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Collective Action Cascades: An Informational Rationale for the Power in Numbers

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  • Lohmann, Susanne

Abstract

Self-interested individuals pursue their goals rationally taking into account the constraints imposed by their environment and best-responding to the strategic behavior of other individuals: when applied to collective action, economic theory predicts undersupply. Meanwhile, the behavior of masses of people is described as excitable, emotional, irrational, suggestible, hypnotic, disorderly, and unpredictable: in practice, it seems, collective action is oversupplied, and erratically so. The contagious and volatile dynamics of collective action appear to defy rationalization. I conceptualize a social movement as a dynamic informational cascade. Turbulences emerge endogenously from rational individual behavior. Disorderly mass behavior is a by-product of a powerful decentralized mechanism of information aggregation. Copyright 2000 by Blackwell Publishers Ltd

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  • Lohmann, Susanne, 2000. " Collective Action Cascades: An Informational Rationale for the Power in Numbers," Journal of Economic Surveys, Wiley Blackwell, vol. 14(5), pages 655-684, December.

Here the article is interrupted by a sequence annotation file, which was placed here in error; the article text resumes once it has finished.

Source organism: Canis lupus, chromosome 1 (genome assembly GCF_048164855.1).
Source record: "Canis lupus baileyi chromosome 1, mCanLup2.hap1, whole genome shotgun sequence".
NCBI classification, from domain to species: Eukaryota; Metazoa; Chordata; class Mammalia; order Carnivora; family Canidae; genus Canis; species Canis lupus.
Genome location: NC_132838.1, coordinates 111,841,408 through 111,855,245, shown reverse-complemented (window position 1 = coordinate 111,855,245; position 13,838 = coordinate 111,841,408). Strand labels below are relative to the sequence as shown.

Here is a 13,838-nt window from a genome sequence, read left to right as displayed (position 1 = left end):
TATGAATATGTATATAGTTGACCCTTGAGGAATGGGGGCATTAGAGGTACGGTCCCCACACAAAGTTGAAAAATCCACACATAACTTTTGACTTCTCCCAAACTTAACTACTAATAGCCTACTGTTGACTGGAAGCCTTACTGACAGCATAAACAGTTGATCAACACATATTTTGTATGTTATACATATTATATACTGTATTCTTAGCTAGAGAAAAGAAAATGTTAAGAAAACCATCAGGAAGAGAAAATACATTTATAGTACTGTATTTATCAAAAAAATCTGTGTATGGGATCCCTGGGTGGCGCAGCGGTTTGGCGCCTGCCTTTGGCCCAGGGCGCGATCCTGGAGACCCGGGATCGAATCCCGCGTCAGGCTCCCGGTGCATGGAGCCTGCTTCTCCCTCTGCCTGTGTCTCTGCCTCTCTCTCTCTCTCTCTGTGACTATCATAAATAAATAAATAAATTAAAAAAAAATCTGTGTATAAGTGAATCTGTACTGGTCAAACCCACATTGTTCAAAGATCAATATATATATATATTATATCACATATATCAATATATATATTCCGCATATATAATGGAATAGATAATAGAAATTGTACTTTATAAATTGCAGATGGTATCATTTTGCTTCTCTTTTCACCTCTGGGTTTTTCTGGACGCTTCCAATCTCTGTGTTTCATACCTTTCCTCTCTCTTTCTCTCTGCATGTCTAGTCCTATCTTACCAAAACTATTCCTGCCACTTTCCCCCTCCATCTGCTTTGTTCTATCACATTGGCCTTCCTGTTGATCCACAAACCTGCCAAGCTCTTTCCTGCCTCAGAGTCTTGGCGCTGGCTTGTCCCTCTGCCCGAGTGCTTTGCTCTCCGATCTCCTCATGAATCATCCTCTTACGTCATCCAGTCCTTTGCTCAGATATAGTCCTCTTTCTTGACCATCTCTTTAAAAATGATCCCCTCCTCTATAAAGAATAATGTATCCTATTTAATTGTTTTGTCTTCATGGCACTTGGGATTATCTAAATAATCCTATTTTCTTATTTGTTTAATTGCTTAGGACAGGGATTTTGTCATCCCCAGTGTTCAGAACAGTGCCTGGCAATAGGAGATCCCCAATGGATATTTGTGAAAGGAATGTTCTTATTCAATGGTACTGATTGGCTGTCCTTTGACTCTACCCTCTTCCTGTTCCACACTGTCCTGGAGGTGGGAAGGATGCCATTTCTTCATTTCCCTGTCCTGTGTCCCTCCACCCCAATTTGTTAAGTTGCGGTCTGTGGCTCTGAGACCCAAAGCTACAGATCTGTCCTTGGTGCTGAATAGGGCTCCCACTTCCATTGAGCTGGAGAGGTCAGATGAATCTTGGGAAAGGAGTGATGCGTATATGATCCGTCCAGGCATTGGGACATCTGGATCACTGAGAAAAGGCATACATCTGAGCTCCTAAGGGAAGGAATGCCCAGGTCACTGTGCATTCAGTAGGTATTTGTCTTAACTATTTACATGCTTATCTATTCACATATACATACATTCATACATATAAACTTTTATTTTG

• Handle: RePEc:bla:jecsur:v:14:y:2000:i:5:p:655-84
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    Cited by:

    1. Nicolas Olsson-Yaouzis, 2012. "An evolutionary dynamic of revolutions," Public Choice, Springer, vol. 151(3), pages 497-515, June.
    2. Micael Castanheira, 2003. "Why Vote For Losers?," Journal of the European Economic Association, MIT Press, vol. 1(5), pages 1207-1238, September.
    3. Masiliūnas, Aidas, 2017. "Overcoming coordination failure in a critical mass game: Strategic motives and action disclosure," Journal of Economic Behavior & Organization, Elsevier, vol. 139(C), pages 214-251.
    4. Strulik Holger, 2007. "Steht auf, wenn ihr Deutsche seid!: Sozio-ökonomische Erklärungsansätze der neuen Patriotismuswelle anläßlich der Fußball-WM," Review of Economics, De Gruyter, vol. 58(2), pages 151-163, August.
    5. McMurray, Joseph, 2017. "Voting as communicating: Mandates, multiple candidates, and the signaling voter's curse," Games and Economic Behavior, Elsevier, vol. 102(C), pages 199-223.

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